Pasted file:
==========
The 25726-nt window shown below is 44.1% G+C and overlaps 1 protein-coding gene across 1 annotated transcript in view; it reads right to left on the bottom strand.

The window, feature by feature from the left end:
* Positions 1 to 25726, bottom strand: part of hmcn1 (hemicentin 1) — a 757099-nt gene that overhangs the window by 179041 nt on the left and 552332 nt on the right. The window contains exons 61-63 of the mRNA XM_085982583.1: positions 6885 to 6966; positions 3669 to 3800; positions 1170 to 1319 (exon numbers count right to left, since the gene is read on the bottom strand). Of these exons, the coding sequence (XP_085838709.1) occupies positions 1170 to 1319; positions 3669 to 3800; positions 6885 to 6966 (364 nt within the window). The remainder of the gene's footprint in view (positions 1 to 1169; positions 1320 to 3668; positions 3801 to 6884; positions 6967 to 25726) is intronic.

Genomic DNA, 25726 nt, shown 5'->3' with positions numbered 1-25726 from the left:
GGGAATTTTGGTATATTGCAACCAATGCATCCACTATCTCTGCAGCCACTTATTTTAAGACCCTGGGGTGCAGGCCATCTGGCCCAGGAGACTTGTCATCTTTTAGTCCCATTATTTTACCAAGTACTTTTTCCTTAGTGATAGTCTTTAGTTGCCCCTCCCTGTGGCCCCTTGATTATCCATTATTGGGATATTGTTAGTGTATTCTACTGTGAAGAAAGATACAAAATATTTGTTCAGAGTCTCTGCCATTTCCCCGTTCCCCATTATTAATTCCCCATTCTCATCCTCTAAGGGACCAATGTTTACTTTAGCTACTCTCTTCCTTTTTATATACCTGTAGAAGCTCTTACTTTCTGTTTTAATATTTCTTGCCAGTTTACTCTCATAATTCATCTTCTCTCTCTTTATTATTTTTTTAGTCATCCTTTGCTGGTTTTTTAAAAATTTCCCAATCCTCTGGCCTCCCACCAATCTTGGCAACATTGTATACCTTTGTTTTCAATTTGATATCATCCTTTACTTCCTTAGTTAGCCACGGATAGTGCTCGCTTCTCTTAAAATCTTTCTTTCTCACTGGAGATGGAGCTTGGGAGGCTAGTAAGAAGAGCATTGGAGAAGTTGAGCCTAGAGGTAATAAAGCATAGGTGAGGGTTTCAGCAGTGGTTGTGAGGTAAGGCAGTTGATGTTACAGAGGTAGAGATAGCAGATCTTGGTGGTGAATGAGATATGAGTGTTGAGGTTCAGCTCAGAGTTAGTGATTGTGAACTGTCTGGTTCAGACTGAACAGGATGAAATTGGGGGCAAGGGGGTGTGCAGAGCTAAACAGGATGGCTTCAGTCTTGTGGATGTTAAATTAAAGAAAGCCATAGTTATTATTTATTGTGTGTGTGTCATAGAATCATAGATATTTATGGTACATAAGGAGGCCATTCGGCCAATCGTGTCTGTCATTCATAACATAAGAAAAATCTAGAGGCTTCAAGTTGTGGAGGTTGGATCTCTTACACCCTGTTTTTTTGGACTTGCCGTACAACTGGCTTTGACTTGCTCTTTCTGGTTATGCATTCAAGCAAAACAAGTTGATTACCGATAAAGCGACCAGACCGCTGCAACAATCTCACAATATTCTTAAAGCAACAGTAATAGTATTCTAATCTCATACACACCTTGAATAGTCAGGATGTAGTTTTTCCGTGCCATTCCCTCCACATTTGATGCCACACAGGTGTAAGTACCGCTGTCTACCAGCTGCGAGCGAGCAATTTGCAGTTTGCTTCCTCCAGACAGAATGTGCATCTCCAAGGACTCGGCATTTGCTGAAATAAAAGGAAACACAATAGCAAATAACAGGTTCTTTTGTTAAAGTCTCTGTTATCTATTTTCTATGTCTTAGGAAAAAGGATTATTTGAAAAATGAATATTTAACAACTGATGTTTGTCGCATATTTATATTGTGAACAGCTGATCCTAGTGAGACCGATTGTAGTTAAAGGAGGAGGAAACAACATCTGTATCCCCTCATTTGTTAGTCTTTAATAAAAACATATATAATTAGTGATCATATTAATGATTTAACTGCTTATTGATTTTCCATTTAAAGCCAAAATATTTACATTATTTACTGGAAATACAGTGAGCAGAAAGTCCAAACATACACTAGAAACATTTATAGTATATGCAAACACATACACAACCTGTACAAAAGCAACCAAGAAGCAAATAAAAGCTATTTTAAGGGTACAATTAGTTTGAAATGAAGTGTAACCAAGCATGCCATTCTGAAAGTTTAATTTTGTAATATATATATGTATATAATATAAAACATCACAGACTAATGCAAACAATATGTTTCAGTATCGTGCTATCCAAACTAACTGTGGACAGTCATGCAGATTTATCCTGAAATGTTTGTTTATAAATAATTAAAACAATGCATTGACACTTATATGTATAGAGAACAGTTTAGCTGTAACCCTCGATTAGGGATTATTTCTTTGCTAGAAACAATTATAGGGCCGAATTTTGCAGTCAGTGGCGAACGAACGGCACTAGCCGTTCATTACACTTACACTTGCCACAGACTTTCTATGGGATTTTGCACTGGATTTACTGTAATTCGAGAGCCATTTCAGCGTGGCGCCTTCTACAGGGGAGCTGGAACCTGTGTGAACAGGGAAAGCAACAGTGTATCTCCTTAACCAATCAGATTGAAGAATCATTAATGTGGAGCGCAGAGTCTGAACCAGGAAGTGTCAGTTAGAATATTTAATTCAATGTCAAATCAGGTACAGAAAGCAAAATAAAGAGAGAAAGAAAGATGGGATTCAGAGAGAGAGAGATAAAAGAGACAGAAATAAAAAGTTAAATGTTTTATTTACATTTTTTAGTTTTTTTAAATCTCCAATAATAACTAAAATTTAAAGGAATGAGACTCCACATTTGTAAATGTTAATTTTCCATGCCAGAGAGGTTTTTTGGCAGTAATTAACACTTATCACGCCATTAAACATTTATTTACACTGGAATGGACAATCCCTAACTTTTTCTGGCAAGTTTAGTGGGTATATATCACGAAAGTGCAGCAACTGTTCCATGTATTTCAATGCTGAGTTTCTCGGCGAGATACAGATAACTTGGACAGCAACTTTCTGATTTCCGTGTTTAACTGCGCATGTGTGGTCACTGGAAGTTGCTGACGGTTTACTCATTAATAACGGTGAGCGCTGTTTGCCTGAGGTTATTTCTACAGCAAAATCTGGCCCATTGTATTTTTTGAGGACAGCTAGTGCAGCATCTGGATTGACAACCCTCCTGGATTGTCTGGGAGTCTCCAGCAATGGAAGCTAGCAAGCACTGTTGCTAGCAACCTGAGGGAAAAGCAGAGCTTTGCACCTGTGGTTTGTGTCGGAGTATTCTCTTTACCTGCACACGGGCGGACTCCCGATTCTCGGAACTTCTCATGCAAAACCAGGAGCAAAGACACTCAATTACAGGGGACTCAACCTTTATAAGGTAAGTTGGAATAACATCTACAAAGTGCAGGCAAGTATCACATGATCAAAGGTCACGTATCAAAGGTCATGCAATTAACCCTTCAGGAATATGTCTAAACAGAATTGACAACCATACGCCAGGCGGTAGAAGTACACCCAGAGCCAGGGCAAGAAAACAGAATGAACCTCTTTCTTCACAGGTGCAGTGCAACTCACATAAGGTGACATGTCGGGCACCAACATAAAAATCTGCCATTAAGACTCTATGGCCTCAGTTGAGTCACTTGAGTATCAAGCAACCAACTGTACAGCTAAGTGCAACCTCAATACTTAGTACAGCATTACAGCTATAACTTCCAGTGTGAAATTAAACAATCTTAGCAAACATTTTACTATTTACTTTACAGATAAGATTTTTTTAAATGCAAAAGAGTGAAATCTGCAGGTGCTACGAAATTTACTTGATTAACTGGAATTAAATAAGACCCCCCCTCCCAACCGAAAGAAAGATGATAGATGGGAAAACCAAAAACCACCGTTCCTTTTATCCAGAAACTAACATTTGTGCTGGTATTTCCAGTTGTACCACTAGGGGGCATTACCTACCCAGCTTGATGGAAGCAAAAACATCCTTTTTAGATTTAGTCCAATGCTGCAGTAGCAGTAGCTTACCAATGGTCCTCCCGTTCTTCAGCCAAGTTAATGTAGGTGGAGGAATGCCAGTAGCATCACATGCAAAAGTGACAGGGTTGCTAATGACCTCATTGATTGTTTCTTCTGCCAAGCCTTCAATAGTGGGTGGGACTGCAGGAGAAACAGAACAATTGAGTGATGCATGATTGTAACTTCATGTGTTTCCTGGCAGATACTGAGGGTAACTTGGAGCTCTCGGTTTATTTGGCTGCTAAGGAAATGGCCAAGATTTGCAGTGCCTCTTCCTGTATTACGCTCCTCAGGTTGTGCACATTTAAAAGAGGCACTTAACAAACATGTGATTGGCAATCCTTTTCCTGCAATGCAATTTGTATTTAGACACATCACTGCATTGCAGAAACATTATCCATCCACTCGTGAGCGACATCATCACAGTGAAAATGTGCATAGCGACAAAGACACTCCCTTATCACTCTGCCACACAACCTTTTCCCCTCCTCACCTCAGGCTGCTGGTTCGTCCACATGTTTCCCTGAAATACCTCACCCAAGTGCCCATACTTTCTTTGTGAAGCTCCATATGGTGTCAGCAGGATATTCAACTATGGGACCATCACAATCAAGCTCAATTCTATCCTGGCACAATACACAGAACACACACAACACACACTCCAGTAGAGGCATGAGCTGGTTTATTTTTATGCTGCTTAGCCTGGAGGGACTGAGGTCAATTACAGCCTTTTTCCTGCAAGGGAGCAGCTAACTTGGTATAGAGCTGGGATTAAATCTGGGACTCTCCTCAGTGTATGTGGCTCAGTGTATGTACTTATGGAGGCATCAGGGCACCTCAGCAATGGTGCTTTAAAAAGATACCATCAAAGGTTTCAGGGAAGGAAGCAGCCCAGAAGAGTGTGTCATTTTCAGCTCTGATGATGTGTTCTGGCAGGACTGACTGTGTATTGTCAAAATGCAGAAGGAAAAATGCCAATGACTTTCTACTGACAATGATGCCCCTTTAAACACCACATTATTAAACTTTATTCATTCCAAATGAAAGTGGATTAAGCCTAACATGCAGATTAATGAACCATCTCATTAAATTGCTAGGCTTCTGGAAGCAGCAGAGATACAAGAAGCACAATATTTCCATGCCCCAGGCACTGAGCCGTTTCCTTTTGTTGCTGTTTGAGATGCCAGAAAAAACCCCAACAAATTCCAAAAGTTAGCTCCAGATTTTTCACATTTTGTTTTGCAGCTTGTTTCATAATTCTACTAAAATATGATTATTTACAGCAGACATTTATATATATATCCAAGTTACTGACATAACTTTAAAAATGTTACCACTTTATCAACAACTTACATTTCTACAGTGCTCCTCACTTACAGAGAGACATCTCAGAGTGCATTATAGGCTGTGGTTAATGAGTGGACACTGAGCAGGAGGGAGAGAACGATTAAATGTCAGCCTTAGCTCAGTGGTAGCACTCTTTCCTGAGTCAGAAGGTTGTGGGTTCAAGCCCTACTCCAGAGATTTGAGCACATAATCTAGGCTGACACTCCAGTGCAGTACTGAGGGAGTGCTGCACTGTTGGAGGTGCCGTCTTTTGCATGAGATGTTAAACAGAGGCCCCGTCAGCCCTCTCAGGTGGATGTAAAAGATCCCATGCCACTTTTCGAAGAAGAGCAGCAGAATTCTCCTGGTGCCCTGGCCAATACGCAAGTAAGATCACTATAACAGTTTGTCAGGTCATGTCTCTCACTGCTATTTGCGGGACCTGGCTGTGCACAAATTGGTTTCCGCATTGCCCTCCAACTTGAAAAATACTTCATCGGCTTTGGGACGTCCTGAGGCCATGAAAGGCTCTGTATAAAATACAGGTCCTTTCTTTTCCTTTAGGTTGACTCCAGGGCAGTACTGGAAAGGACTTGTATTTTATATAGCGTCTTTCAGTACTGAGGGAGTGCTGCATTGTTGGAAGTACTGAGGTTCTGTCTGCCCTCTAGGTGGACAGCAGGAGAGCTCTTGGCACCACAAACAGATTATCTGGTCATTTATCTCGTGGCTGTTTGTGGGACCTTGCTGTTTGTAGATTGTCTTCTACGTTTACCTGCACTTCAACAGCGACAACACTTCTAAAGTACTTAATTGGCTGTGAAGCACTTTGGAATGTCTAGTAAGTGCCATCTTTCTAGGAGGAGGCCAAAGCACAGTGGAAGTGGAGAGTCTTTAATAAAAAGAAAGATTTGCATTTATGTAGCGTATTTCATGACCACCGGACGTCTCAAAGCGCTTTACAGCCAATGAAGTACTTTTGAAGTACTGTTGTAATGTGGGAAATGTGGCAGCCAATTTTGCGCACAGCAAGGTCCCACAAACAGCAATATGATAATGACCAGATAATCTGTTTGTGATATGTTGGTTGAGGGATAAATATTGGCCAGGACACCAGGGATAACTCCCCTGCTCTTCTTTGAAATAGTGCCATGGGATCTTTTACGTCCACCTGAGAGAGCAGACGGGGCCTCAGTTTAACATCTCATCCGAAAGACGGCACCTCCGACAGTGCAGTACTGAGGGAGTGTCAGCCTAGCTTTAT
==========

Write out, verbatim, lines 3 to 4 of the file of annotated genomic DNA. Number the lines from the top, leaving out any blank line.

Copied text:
* Positions 1 to 25726, bottom strand: part of hmcn1 (hemicentin 1) — a 757099-nt gene that overhangs the window by 179041 nt on the left and 552332 nt on the right. The window contains exons 61-63 of the mRNA XM_085982583.1: positions 6885 to 6966; positions 3669 to 3800; positions 1170 to 1319 (exon numbers count right to left, since the gene is read on the bottom strand). Of these exons, the coding sequence (XP_085838709.1) occupies positions 1170 to 1319; positions 3669 to 3800; positions 6885 to 6966 (364 nt within the window). The remainder of the gene's footprint in view (positions 1 to 1169; positions 1320 to 3668; positions 3801 to 6884; positions 6967 to 25726) is intronic.

Genomic DNA, 25726 nt, shown 5'->3' with positions numbered 1-25726 from the left: